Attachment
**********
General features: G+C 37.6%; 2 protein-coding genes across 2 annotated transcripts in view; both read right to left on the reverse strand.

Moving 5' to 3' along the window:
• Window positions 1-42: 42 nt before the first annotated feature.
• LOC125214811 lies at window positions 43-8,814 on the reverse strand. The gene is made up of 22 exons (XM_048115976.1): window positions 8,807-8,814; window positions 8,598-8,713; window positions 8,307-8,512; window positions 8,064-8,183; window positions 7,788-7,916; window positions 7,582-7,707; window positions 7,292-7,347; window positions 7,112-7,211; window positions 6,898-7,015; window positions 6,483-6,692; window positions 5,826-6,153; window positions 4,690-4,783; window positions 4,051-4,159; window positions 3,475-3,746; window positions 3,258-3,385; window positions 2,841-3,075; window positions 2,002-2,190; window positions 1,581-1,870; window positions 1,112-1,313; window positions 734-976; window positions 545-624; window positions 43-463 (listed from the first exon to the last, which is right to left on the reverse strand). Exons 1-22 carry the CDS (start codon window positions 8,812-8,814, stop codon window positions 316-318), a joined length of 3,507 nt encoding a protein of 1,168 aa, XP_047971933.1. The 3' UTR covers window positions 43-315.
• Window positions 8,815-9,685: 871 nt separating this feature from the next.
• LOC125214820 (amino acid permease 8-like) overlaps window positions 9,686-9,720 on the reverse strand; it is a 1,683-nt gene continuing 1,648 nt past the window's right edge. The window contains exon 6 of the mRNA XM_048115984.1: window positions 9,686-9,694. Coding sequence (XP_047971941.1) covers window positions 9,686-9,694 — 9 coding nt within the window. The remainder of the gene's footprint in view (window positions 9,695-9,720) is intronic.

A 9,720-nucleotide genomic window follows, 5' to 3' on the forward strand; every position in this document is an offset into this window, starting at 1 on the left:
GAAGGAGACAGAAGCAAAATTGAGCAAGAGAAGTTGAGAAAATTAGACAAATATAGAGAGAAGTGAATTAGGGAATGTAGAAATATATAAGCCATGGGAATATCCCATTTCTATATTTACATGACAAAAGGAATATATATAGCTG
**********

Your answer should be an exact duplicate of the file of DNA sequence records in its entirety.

General features: G+C 37.6%; 2 protein-coding genes across 2 annotated transcripts in view; both read right to left on the reverse strand.

Moving 5' to 3' along the window:
• Window positions 1-42: 42 nt before the first annotated feature.
• LOC125214811 lies at window positions 43-8,814 on the reverse strand. The gene is made up of 22 exons (XM_048115976.1): window positions 8,807-8,814; window positions 8,598-8,713; window positions 8,307-8,512; window positions 8,064-8,183; window positions 7,788-7,916; window positions 7,582-7,707; window positions 7,292-7,347; window positions 7,112-7,211; window positions 6,898-7,015; window positions 6,483-6,692; window positions 5,826-6,153; window positions 4,690-4,783; window positions 4,051-4,159; window positions 3,475-3,746; window positions 3,258-3,385; window positions 2,841-3,075; window positions 2,002-2,190; window positions 1,581-1,870; window positions 1,112-1,313; window positions 734-976; window positions 545-624; window positions 43-463 (listed from the first exon to the last, which is right to left on the reverse strand). Exons 1-22 carry the CDS (start codon window positions 8,812-8,814, stop codon window positions 316-318), a joined length of 3,507 nt encoding a protein of 1,168 aa, XP_047971933.1. The 3' UTR covers window positions 43-315.
• Window positions 8,815-9,685: 871 nt separating this feature from the next.
• LOC125214820 (amino acid permease 8-like) overlaps window positions 9,686-9,720 on the reverse strand; it is a 1,683-nt gene continuing 1,648 nt past the window's right edge. The window contains exon 6 of the mRNA XM_048115984.1: window positions 9,686-9,694. Coding sequence (XP_047971941.1) covers window positions 9,686-9,694 — 9 coding nt within the window. The remainder of the gene's footprint in view (window positions 9,695-9,720) is intronic.

A 9,720-nucleotide genomic window follows, 5' to 3' on the forward strand; every position in this document is an offset into this window, starting at 1 on the left:
GAAGGAGACAGAAGCAAAATTGAGCAAGAGAAGTTGAGAAAATTAGACAAATATAGAGAGAAGTGAATTAGGGAATGTAGAAATATATAAGCCATGGGAATATCCCATTTCTATATTTACATGACAAAAGGAATATATATAGCTG